Supporting citizen scientists

Whether recording fauna observations, timing the frequency of frog calls or photographing a rare bird, Australian citizen scientists will find has a range of relevant courses.

Citizen scientists are involved in a range of community projects across a range of topics including astronomy, wildlife and birdwatching, air quality, climatology, community mapping. Their contributions make significant contributions to mainstream scientific investigations.

Technology helps make projects more accessible to the public, provides more effective communication between science practitioners and citizen scientists, and provides more accessible data collection and management tools which improve the quality and sharing of data.

Amateur scientists who want to learn more about specialized photography, drone operation, data collection and other skills can visit to find suitable courses. is free and can be accessed at home or via the app. adds new courses regularly. Check out these recently added courses for some great new tools or visit the website and search more than 5,000 online courses including business, technology and creative skills.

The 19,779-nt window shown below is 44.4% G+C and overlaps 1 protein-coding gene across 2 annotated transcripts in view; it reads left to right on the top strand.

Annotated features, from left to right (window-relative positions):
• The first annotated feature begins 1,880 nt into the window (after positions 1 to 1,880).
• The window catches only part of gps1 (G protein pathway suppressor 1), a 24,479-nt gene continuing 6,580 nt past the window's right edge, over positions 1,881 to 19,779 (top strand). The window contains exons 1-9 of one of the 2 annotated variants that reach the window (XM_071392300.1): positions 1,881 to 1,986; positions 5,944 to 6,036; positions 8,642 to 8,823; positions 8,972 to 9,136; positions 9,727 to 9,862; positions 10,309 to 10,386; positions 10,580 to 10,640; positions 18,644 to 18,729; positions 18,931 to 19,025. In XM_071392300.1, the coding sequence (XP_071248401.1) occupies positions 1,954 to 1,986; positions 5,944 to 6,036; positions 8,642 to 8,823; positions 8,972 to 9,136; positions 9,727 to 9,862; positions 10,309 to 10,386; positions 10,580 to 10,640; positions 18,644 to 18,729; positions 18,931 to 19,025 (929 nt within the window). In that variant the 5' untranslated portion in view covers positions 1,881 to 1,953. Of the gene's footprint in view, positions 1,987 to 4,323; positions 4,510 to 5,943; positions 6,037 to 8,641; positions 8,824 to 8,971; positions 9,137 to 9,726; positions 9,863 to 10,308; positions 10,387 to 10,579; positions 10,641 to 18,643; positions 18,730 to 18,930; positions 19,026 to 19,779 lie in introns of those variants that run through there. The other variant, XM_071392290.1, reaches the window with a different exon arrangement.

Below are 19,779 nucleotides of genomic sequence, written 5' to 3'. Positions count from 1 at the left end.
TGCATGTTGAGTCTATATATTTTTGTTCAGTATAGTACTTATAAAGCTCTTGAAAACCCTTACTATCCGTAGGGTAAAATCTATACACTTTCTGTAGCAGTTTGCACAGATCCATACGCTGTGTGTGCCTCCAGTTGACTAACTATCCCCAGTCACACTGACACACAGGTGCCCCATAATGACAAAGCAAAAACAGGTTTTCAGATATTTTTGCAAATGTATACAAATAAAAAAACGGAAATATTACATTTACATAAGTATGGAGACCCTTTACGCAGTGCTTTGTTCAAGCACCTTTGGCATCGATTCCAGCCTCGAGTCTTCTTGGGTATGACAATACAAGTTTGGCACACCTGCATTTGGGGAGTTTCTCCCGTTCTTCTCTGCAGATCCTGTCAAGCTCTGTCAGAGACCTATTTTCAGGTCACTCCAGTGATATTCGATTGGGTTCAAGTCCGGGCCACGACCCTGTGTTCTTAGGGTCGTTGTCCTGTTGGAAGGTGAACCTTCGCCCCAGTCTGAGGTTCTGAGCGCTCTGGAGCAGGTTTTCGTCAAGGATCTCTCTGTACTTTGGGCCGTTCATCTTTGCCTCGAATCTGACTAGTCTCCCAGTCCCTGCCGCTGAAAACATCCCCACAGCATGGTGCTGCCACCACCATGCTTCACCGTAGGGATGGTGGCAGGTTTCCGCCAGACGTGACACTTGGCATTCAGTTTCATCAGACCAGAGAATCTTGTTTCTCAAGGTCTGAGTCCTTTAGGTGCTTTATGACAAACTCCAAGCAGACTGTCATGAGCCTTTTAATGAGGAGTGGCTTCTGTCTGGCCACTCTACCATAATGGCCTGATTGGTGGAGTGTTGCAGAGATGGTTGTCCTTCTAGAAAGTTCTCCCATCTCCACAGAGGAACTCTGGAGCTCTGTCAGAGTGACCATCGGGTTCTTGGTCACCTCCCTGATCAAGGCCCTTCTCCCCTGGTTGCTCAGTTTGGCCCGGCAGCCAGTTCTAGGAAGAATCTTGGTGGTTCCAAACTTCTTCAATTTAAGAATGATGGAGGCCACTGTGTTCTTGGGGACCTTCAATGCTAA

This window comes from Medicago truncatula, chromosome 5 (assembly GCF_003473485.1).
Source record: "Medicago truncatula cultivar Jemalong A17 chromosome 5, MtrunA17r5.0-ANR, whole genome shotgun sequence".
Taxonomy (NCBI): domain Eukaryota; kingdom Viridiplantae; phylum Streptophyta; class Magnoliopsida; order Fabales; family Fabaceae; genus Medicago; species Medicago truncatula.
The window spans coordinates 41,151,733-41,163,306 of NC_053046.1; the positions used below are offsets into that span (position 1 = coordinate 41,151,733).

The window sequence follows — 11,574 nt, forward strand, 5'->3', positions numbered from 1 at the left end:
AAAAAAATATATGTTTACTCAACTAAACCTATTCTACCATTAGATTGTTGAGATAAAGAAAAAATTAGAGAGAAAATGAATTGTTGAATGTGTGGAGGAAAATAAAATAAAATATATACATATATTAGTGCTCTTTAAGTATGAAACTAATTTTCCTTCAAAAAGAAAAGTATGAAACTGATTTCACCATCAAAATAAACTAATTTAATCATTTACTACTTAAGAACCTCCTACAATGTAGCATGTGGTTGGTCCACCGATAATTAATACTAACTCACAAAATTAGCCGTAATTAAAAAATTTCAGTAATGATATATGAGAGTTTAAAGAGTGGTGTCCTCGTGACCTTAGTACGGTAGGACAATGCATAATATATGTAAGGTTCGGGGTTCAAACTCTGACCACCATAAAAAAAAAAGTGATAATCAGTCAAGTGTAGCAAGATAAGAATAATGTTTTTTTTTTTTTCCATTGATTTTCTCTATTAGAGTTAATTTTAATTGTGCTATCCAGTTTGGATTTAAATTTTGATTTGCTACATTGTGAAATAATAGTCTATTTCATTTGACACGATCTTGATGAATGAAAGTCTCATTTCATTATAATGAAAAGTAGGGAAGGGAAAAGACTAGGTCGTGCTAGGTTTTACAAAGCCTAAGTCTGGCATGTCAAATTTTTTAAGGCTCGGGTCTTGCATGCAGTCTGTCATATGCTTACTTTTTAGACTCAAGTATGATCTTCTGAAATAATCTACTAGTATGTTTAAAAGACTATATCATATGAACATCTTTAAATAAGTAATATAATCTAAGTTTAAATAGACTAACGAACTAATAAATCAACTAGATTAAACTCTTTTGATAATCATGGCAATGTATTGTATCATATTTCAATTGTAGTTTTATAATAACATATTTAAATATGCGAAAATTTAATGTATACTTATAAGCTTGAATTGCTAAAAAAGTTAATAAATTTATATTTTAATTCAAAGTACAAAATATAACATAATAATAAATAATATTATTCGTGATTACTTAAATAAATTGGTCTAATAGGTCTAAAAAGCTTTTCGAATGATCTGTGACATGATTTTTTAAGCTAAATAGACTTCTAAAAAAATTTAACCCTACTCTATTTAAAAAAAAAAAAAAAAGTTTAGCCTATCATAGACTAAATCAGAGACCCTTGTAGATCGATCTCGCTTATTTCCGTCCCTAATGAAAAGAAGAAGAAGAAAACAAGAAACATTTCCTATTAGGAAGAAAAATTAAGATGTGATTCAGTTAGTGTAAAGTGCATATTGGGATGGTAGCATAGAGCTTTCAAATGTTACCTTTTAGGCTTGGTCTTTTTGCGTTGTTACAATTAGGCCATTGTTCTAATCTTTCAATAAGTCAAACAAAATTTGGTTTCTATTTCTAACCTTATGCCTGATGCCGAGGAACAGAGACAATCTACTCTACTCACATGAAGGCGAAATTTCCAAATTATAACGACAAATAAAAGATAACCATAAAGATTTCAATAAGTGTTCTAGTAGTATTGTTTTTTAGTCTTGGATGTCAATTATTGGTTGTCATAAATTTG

Photography and editing

  • Learning Aerial Photography with Drones (4 hrs)
  • Enhancing Underwater photos with Photoshop (5 hrs)
  • Preparing goPro Footage for editing (2 hrs)
  • Apple Watch02 2 New Features (45 min)
  • The history of film and video editing (2 hr )

Data collection

  • Python Data Analysis (2 hrs)
  • Google Analytics Spam Proofing (29 min)
  • Google Cloud Storage and Data Essential Training (2 hrs 54 min)
  • Learning Data Visualization ( 2 hrs)
  • Excel 2013 Essential Training (6hrs 32 min )
  • Project Management Foundations (3 Hrs 20 min )

Learn more about amateur science from the following websites:

Australian Citizen Science Association: find a list of current Australian and international projects that need scientists. Some current projects include:

  • Birds in Backyards
  • ClimateWatch
  • Fungimap
  • Goanna Watch
  • KoalaMap

The Atlas of Living Australia is Australia’s national biodiversity database. Founded on the principle of data sharing – collect it once, share it, use it many times.  See the list of projects.

Use the data collection tools on the websites or start your own science and other projects with the many tools and resources available from

This post was contributed by Karen Hind, Librarian, State Library of Queensland